Since the school year started at the end of August, we have had maybe three weeks of health. Three weeks where everyone has been healthy at the same time. Yep, three whole weeks of health. (There were some weeks at Christmas, but they don’t count because during those weeks Luke and Ariel were recouping from surgery.)
We’ve had weird viruses: multiple versions of the cold, gastrointestinal viruses, chicken pox, etc. We even had a really weird virus, which led to bizarre itchy rashes. I thought it was from something that Matt caught during the period of his zombie abduction, but it turned out to be a viral exanthum, i.e. a strange rash caused by a virus. (Aren’t you glad that you now know the medical term for “a strange rash caused by a virus”?)
It’s gotten so bad the Matt and Jake’s piano teacher now expects one or both of the boys to be sick on lessons day. Yesterday she told me that she’s beginning to think there’s something seriously wrong at our home. Maybe molds.
I think our immune systems are on strike because of overuse and abuse. I bet you didn’t know that immune systems are unionized. See, this blog is educational. Anyway, I suspect our immune system overuse is the university’s fault. People go to class sick. I know Luke will be going to class sick today. (He has an exam in P-Chem—the physics of chemistry.) And he’ll be exposing everyone there. It was even worse last semester when Jake and Ariel’s profs wanted them to come to class even though they had chicken pox. One pediatrician called it “Spreading immunity to the community.” Hmmm. I call it spreading sickness. But I’m just a mom, so why quibble over words?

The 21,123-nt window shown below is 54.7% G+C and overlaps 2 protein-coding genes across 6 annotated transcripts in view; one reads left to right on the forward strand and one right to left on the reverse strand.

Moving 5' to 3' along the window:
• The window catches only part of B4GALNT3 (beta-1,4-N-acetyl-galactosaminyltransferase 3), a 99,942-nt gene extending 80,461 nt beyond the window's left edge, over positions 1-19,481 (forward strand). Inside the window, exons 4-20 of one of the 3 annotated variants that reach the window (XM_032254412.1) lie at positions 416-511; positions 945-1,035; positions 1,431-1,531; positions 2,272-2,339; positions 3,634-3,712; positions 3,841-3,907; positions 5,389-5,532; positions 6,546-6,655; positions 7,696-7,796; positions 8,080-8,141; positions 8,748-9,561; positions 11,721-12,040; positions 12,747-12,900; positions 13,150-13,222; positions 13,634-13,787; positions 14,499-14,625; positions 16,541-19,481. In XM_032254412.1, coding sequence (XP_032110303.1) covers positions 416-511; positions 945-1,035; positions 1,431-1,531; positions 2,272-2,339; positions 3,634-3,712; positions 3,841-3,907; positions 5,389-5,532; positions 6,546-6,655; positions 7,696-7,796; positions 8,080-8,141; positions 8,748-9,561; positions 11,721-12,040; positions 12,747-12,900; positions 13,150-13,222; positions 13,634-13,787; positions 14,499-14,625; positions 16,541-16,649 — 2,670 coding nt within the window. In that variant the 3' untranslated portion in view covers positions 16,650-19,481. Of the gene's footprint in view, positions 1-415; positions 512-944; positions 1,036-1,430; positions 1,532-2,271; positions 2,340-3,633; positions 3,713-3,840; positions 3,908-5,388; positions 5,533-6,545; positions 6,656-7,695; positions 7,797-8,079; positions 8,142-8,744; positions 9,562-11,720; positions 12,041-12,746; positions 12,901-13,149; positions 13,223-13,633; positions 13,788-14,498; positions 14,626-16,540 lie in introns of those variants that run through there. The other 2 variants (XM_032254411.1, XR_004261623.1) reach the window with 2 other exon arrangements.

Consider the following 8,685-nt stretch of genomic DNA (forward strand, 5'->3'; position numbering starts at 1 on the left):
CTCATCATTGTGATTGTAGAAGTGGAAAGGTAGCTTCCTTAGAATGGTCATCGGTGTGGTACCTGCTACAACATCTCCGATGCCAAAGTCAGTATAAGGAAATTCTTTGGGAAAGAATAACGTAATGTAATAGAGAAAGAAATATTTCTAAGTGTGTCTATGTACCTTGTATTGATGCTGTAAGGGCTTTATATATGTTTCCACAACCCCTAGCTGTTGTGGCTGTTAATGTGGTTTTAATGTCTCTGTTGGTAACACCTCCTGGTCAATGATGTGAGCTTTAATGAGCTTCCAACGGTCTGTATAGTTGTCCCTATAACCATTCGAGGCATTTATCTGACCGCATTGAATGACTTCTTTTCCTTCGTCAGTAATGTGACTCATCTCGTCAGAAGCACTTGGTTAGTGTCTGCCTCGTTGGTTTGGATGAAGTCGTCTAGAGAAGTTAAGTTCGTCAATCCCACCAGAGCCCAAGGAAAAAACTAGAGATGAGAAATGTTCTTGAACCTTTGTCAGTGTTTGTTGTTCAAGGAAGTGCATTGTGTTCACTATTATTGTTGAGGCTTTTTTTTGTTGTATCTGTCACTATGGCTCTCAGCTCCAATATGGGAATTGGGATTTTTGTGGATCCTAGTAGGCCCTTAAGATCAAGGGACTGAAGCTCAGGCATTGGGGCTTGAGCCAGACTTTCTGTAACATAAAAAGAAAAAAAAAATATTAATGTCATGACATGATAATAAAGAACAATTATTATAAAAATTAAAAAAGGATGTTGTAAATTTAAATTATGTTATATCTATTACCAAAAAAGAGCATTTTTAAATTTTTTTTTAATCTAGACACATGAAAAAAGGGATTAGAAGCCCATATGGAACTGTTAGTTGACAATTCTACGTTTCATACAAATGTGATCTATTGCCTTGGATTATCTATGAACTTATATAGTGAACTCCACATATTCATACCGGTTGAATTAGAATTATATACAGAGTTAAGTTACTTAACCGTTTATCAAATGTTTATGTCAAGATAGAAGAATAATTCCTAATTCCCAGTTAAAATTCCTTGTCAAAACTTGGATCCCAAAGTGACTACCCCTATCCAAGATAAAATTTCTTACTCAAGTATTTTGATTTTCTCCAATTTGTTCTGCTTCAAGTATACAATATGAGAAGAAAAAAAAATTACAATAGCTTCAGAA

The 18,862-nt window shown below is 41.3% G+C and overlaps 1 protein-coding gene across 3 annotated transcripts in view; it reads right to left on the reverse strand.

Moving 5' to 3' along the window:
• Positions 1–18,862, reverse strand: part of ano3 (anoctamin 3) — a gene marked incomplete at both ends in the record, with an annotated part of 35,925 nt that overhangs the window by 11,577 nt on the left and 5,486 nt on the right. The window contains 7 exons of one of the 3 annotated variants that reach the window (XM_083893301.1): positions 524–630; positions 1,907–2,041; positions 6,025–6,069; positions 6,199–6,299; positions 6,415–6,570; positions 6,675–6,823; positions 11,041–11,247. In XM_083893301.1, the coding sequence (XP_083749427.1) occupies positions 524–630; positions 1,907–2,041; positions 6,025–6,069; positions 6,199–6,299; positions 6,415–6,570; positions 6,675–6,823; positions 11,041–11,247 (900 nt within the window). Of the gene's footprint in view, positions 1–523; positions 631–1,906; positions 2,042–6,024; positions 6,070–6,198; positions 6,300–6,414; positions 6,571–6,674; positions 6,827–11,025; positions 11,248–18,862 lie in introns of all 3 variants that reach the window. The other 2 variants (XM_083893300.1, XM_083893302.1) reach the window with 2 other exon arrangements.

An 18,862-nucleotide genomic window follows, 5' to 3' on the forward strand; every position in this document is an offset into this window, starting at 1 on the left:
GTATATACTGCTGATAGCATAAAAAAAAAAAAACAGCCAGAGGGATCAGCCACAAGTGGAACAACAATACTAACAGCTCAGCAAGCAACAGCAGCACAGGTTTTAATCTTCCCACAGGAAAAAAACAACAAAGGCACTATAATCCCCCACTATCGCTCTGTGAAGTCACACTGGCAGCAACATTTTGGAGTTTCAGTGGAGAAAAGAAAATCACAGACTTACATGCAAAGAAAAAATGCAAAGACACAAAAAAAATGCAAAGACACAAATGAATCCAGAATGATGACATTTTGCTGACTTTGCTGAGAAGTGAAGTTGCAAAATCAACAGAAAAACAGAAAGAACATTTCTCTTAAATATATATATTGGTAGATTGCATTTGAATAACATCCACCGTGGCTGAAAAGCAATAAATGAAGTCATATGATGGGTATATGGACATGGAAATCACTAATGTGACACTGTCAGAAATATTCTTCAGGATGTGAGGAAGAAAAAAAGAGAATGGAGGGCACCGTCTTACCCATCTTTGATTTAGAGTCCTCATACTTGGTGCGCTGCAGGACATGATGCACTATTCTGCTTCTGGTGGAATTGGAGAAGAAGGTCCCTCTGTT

Of course, Luke, Ariel I aren’t the only sick kids in class. So when they go to class, they pick up germs from other sick kids who are in class and then everyone brings them home to share with their family/roommates. And the cycle begins again.
A while back, I decided to take action. I’ve tried isolation—stay in that room with your germs. I’ve tried rest—do not move out of that bed, you don’t need to check your email or Facebook. I’ve tried Lysol spray, which is supposed to kill viruses, on every knob and flat surface. (Please no comments on the fact that viruses aren’t really alive.) I’ve tried vitamin C. If it weren’t too cold, I’d open all the doors and windows of the house and let the wind blow through—fumigation. I remember that in some old novels they’d talk about smoking the house after a lot of people had been sick in the home. Does anyone know what that was? Was it legit? Or was it then Shakespearian equivalent of room deodorizer to get rid of the sick smell? (Smoking a room is actually mentioned in Much Ado About Nothing.)
At any rate, since all my anti-sickness measures have failed, it’s time for draconian action. Does someone out there work for the public health department? You could quarantine us, and let us get to the point where we are all healthy at the same time. That would be cool. And maybe that would end this cycle.If not, I’m going to seriously look into that smoking the house thing.